Road Tripping With The Kids
If you’ve got little ones, and a long drive ahead of you this holiday season, you can relate to the things going on in my head right about now (December 15). We’re getting ready to make the Christmas day (right after we open presents in our own home) drive to visit my family, 8 hours away.
8 hours is not a bad drive if you are just a couple of adults, talking and snacking and listening to your ipod. But if you’ve got two restless kids in the back, 8 hours can seem like an eternity. Here are some tips I have learned from experience:
Phase 1: Happy and Healthy:
- Pack healthy snacks and keep them at your feet-this includes pretzels, carrot sticks, grapes, nuts, raisins, cereal bars, yogurt tubes and water bottles. Amazingly, food gives them something to do and is 10 times more exciting when they are in the backseat. I guess when you are in captivity, every little surprise feels like a gift.
- Have emergency “treats” like fruit chews or a couple of small cookies in case there is a need to bribe them(the rules are a little looser while in confinement-remember, you probably want to do this again and you don’t want them to remember it as torture), but otherwise, at this stage in the drive, keep it healthy so they aren’t reeling on a sugar high 15 minutes into the drive.
- Keep a garbage bag and a roll of paper towels handy so you aren’t picking up smushed-in crackers off the car floor at the end of the drive. If you have somewhere to throw all those wrappers, you’ll be much happier. Otherwise, it’s like going to bed without brushing your teeth-you know how you wake up feeling gross the next morning?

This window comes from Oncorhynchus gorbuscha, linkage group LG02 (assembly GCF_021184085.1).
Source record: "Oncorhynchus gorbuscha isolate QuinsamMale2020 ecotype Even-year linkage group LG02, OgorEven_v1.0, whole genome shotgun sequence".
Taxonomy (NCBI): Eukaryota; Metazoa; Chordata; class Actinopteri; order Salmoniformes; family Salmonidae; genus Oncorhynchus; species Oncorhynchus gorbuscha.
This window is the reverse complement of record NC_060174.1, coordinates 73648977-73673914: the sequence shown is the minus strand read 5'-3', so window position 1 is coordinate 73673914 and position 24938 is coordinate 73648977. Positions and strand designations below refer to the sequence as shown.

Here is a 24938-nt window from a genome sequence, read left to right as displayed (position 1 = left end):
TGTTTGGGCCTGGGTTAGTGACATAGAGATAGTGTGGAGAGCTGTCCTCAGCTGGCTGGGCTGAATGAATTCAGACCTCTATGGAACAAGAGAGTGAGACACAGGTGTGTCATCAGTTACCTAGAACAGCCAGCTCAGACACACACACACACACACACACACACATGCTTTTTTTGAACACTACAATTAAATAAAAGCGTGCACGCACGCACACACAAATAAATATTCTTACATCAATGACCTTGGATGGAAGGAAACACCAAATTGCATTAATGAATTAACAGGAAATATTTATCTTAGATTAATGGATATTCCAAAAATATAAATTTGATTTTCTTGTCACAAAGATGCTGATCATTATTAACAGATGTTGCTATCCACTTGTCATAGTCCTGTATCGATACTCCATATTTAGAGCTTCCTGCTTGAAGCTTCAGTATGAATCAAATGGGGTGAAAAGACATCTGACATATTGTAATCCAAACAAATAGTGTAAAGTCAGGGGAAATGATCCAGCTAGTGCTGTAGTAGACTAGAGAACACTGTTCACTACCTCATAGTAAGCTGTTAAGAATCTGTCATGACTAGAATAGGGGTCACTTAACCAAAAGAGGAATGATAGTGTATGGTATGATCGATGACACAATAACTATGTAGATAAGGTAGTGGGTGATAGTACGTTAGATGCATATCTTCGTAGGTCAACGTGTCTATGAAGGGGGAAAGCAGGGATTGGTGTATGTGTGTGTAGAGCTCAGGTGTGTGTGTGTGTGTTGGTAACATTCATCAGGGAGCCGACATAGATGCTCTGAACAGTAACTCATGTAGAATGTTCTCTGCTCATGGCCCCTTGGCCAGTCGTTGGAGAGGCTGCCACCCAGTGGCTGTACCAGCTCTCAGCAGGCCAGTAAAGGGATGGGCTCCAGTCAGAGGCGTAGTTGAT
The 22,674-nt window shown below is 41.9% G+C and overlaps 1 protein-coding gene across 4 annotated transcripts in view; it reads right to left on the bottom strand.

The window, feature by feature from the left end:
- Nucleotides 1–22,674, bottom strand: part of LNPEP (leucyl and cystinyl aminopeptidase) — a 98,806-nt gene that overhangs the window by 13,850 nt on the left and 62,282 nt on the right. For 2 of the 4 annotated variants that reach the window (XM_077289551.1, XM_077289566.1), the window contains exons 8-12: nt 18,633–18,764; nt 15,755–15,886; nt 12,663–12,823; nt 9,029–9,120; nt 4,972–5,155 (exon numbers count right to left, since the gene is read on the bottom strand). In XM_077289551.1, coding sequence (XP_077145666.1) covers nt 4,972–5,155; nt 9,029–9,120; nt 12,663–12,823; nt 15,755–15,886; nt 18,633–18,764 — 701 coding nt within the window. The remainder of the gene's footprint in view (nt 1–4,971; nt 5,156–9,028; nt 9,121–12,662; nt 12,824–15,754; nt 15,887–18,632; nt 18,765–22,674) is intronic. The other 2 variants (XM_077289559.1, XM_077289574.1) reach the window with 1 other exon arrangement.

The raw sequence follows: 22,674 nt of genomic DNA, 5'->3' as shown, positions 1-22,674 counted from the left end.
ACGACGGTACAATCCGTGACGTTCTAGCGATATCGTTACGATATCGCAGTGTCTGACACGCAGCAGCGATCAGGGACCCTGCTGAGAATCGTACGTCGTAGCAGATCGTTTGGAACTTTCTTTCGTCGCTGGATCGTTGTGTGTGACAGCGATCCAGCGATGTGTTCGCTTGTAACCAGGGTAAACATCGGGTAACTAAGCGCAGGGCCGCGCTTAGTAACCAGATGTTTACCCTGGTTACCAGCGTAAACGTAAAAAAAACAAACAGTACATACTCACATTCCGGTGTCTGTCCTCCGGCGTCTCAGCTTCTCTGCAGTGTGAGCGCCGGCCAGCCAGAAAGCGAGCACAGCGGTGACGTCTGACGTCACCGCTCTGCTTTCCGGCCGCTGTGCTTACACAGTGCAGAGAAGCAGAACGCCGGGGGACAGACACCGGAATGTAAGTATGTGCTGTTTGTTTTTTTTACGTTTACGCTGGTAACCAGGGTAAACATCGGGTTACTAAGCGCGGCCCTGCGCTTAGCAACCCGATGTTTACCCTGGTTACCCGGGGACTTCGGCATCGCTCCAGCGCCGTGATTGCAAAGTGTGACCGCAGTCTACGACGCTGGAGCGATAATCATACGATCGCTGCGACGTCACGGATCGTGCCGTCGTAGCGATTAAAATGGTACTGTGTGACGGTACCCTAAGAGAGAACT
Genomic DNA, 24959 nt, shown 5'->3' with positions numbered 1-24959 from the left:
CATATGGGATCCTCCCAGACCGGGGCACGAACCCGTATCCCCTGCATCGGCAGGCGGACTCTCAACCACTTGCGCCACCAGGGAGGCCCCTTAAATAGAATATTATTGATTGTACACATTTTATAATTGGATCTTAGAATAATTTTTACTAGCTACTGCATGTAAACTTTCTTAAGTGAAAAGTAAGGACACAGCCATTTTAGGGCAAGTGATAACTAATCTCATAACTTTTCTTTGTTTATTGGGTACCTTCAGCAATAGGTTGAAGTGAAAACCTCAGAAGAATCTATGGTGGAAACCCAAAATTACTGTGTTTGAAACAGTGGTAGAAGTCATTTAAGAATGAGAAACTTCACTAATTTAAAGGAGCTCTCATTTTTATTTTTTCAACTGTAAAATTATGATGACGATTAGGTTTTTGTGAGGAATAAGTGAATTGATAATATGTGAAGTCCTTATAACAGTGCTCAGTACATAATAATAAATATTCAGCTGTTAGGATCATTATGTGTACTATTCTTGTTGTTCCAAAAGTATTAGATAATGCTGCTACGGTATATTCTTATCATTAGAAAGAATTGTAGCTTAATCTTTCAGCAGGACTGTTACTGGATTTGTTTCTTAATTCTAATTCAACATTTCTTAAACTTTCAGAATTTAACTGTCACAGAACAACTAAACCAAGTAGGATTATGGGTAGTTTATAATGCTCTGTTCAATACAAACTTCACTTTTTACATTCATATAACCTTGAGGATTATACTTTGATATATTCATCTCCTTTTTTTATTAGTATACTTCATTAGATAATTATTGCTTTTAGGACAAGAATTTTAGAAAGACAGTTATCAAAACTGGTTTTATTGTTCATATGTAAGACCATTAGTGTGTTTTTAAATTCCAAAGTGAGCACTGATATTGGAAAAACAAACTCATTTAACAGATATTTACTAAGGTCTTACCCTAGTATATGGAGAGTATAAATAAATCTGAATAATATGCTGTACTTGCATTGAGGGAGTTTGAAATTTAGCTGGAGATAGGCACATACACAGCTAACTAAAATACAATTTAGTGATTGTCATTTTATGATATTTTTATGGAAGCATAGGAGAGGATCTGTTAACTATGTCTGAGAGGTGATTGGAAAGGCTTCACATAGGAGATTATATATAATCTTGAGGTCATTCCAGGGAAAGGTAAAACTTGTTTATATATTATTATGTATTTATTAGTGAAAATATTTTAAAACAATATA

- Bring books and activity/coloring books so the kids have something to do while sitting there.
- Bring audiobooks so they can sit back and listen to an age appropriate story, especially one that they might know.
- As much as it may pain you, bring music that they enjoy and know so they can sing along in the car.
Phase Two: Getting Restless:
- We don’t stop for lunch any more on the highway because the lines are too long during the holidays and the food is not to our liking. Instead, we started packing a cooler with lunch and stopping when we feel ready in any old town. Wherever we stop, we can always find a school with a playground or a public park and we let the kids run around and play while having a picnic. It kills two birds with one stone so by the time they get back in the car, they are ready to rest again. My son is like a little puppy and has to be let loose to run around every few hours so this works particularly well for him.
- Time the bathroom breaks so you aren’t stopping when the rest of the highway is pulling over (like high noon) so you can make the rest stops brief. We’ve also made note over the years of which rest rooms are the cleanest and we make a point of returning to those if we can.
Phase Three: Let Me Out!:
- It’s fun to stop during the last leg of the trip in a small town that has a main street with shops if you want to make it a bathroom/coffee for mom/ice cream for kids break that again makes this whole long trip a little special.
- I’m not going to encourage TV, but I’d be lying to you if I didn’t admit that at this point we usually break down and pull out my lap top and let the kids watch a DVD for the remaining hour or two. By now it’s usually night for us and we want to get to my parents’ house as soon as we can so the TV keeps everyone busy so the driver can focus. But we do try to wait until it turns dark as a rule so most of the trip is spent TV free. Once you break out the videos, there’s no turning back.
Happy driving and remember-wear your seatbelts and be safe and alert! I have also found these fun websites with great advice and/or tools to help mom’s like me:
Safety Tips for driving with kids from the AAP
Family on Board will help you find products to organize your backseat!